SmartWatt hosted an event Thursday to recognize 23 school districts in Northern California that initiated energy efficient upgrades in the last several years with funds from Proposition 39. The event included school superintendents, facilities directors, SmartWatt representatives, PG&E representatives and California Energy Commission representatives. A panel was assembled to answer questions about energy efficient upgrades and how schools can continue to implement energy savings projects and pay for them through the savings generated.
First approved in 2000, Proposition 39 provides grant funding for schools to receive energy efficient upgrades in the state of California. The process of applying for the grant and navigating the energy services can be cumbersome, so SmartWatt, an energy optimization service company, worked with 23 districts in Sutter, Yuba and Lassen Counties to help enact greener initiatives in lighting, HVAC, solar power and more.
More than 70 schools in the area were upgraded with various services, and are projected to collectively save the districts over $1 million annually as a result. Overall, the districts are conserving approximately 145,000 lbs of CO2 and effectively decreasing their carbon footprint with these new updates.
“We want to congratulate these school district leaders for taking the first steps in optimizing their school buildings,” said Danny Birkholz, Account Executive at SmartWatt. “The schools are not only saving money from the energy upgrades, but also providing a better learning environment for their students.”
Children spend about 1,000 waking hours per year at their schools. Research has shown that students in full-spectrum lit classrooms did better academically than students who had poorly lit classrooms. Lighting can affect a person’s sleep, mood, focus, motivation, concentration and work. These are all important pillars in creating a successful academic environment for children.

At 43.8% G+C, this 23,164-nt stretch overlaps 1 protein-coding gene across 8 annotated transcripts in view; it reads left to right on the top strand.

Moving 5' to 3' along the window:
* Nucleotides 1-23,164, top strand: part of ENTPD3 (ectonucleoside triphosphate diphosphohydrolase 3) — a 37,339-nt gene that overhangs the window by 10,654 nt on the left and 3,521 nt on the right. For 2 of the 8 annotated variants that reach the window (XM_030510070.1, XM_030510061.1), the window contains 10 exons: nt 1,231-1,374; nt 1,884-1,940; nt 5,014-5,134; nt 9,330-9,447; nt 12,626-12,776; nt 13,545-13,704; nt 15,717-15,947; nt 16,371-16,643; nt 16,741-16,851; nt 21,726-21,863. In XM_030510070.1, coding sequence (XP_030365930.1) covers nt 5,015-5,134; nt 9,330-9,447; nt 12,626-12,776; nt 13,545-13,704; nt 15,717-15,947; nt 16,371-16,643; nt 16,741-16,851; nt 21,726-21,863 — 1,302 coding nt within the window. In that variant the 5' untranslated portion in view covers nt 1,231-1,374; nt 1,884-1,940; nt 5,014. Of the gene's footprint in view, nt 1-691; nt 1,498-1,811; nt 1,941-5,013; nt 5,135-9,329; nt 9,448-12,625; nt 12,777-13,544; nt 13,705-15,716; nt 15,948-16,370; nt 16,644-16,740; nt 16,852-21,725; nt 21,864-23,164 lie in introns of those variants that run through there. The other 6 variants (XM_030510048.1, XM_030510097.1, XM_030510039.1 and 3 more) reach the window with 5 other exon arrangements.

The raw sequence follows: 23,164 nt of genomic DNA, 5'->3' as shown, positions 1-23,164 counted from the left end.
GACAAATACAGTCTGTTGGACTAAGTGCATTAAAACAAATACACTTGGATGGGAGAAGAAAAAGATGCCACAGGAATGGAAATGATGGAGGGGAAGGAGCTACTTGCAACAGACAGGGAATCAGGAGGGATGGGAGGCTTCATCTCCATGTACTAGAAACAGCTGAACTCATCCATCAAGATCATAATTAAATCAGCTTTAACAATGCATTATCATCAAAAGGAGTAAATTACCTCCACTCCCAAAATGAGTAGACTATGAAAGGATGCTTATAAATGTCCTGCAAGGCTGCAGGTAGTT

In addition to an enhanced learning environment, upgrading energy systems will also boost student and staff productivity, increase sustainability and cut costs. School districts in the U.S. spend $6 billion each year on energy — second only to salaries. These savings can be reinvested into the classrooms and used to benefit the students.
Jason Waddell, the Superintendent overseeing three schools in the Susanville Elementary School District, is pleased with the results of SmartWatt’s upgrades. In just one of his school’s gyms, an old light that was replaced was using the same amount of energy as 24 of the new lights that SmartWatt installed. The lighting throughout the school is much brighter, more inviting and has made a world of difference, according to Waddell.
“Having developed the relationship with SmartWatt through the Prop 39 program, we’ve developed a lifelong partner that is knowledgeable and easy to work with,” Waddell said. “They are a great resource that we will continue to use in the long run, not just for things that are grant funded, but for other energy conservation ventures in the future.”
Funds granted through Proposition 39 are beginning to dissipate, but energy optimization services don’t have to come to an end. The opportunity to start implementing energy-saving upgrades means schools can stop spending dollars on high energy bills and invest those savings into other programming within the school.
“Delaying energy-saving upgrades means schools are continuing to pay utility companies for wasted energy,” Birkholz said. “With or without grant funding, optimizing energy consumption is important for schools, and SmartWatt is available to help schools figure out how they can financially and tangibly achieve these sustainability goals.”
For more information about SmartWatt and the services they offer, please visit. www.SmartWatt.com.